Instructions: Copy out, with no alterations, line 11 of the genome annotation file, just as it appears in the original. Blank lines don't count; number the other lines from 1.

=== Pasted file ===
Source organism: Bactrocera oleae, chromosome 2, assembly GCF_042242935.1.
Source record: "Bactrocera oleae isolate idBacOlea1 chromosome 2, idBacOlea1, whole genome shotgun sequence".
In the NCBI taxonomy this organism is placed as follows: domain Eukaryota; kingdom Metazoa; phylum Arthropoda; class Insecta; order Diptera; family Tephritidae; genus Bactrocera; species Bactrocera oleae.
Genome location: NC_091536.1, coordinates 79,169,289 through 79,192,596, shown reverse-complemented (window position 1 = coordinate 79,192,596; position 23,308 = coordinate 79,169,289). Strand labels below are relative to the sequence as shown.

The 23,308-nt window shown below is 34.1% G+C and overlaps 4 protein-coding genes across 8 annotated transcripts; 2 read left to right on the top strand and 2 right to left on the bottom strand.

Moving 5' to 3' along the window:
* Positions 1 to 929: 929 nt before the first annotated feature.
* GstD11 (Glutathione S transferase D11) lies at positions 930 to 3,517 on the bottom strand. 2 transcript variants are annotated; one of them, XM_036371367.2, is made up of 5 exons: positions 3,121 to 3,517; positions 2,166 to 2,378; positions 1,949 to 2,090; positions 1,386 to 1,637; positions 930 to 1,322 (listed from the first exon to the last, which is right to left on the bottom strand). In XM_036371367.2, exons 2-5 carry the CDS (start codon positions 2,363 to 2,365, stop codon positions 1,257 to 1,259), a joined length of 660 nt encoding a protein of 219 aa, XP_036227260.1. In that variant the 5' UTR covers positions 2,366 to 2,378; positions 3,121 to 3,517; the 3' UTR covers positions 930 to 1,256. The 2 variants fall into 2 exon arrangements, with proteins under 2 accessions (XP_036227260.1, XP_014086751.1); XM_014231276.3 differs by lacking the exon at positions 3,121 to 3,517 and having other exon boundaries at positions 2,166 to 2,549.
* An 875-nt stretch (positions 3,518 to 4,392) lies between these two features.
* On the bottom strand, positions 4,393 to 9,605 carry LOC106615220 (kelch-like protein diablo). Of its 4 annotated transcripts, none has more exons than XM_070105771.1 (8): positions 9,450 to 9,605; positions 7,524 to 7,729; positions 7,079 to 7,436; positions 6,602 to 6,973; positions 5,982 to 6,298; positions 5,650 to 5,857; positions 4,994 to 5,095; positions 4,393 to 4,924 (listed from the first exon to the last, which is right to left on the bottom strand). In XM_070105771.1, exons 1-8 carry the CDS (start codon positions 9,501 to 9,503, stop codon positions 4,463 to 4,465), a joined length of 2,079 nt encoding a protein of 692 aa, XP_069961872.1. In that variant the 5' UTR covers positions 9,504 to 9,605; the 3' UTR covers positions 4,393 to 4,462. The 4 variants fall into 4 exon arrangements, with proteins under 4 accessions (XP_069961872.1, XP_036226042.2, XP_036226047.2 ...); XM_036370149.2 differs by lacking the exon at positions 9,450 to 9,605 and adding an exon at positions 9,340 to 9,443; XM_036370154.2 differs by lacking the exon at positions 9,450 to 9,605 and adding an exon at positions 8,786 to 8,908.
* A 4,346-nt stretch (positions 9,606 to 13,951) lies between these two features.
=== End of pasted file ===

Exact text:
* A 4,346-nt stretch (positions 9,606 to 13,951) lies between these two features.